D brought his granddaughter out last weekend to feed lambs on a bottle. Here Emma is feeding Madeleine’s small ram lamb, Yellow 22, not yet tagged.
Bottle-feeding can save lambs and calves and I do it as often as I need to. Everybody loves bottle babies. The creatures that normally run from you, run to you. Great for the ego.
The problem is that bottle-fed babies grow up and become problematic when they are big, strong, and working out their identity crises on you. As a teenager I raised a raccoon on a bottle and though she was the cutest kit in the world, riding on my shoulder, as a moody 20-pound adult raccoon who knew how to manipulate latches, open house doors, and clear the tables, she was less adorable. Similarly, bottle rams and bulls are by far the most dangerous creatures in the barnyard.
So I do my best to avoid extended bottle-feeding when I can, and I try even harder to avoid taking the babies away from their own kind. If I have to bring a lamb into the house, I get it back to the flock just as soon as I think it can survive there. Almost always, the barn is safest and best. I once sold a bottle lamb to an enthusiastic woman who let it tip-tap all over her house as a pet. Within a fortnight it ate a poisonous houseplant and died.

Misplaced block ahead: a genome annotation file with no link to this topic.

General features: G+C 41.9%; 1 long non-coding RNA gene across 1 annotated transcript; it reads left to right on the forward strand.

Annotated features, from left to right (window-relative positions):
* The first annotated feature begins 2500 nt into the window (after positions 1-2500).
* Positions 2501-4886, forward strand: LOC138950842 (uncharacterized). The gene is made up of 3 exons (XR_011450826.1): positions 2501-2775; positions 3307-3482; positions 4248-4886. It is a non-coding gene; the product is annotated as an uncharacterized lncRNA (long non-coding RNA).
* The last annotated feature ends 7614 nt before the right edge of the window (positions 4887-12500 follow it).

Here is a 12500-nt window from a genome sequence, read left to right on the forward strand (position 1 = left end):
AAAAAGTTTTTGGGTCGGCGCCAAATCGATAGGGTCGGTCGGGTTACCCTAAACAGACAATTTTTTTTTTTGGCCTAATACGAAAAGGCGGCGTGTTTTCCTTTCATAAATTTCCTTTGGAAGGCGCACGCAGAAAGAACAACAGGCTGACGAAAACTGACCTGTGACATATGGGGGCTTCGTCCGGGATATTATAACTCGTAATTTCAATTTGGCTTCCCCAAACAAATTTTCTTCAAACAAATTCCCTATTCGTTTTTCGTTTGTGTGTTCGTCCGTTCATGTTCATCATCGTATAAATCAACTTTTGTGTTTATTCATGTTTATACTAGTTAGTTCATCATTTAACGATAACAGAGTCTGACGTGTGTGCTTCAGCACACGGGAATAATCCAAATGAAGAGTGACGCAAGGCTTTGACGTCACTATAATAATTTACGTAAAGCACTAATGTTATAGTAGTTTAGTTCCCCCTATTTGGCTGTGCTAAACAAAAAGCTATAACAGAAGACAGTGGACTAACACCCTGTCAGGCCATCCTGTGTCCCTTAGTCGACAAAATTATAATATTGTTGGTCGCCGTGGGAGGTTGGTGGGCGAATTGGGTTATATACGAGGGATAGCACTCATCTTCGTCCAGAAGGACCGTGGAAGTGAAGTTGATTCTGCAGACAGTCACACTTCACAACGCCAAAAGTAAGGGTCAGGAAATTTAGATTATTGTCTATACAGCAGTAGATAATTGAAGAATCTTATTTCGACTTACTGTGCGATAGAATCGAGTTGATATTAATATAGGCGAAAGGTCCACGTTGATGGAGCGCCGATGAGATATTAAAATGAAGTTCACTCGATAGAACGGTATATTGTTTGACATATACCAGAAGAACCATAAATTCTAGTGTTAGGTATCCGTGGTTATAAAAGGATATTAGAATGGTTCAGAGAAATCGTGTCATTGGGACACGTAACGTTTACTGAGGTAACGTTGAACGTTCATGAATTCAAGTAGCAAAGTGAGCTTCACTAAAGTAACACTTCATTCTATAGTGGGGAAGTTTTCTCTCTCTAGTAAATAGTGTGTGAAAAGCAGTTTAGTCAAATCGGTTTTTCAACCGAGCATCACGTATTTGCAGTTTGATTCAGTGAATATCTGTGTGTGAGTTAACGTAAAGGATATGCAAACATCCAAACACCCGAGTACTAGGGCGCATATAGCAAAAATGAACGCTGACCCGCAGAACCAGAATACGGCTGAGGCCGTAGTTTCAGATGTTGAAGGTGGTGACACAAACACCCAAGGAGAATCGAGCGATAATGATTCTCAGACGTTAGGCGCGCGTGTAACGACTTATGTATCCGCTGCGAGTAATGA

I love to read farming memoirs and one of my favorites shows the author almost buried in a pile of bummer lambs. It’s a beautifully written book and a dear photograph but now I scrutinize both more critically.
Now I think, what is wrong with her husbandry if in a small flock she has so many bottle lambs year after year?
This year I’m supplementing five newborn lambs, the most ever. I will soon stop feeding Blossom’s lambs; they’re gradually losing their “under-inflated” appearance. With luck, a few days after that I can stop supplementing Madeleine’s lambs. And finally, if I’m successful treating Lily’s mastitis, her lamb, too, should eventually be able to manage without me.
I don’t really mind the extra work. I simply am uncomfortably aware that a better farmer would not have kept and bred the first two ewes, creating the situation in the first place, and that the babies will be happier in the long run if they are confident they are sheep.
However, in the meantime I think I will call my friend Leon so his kids can come out and feed the lambs. They’re pretty cute.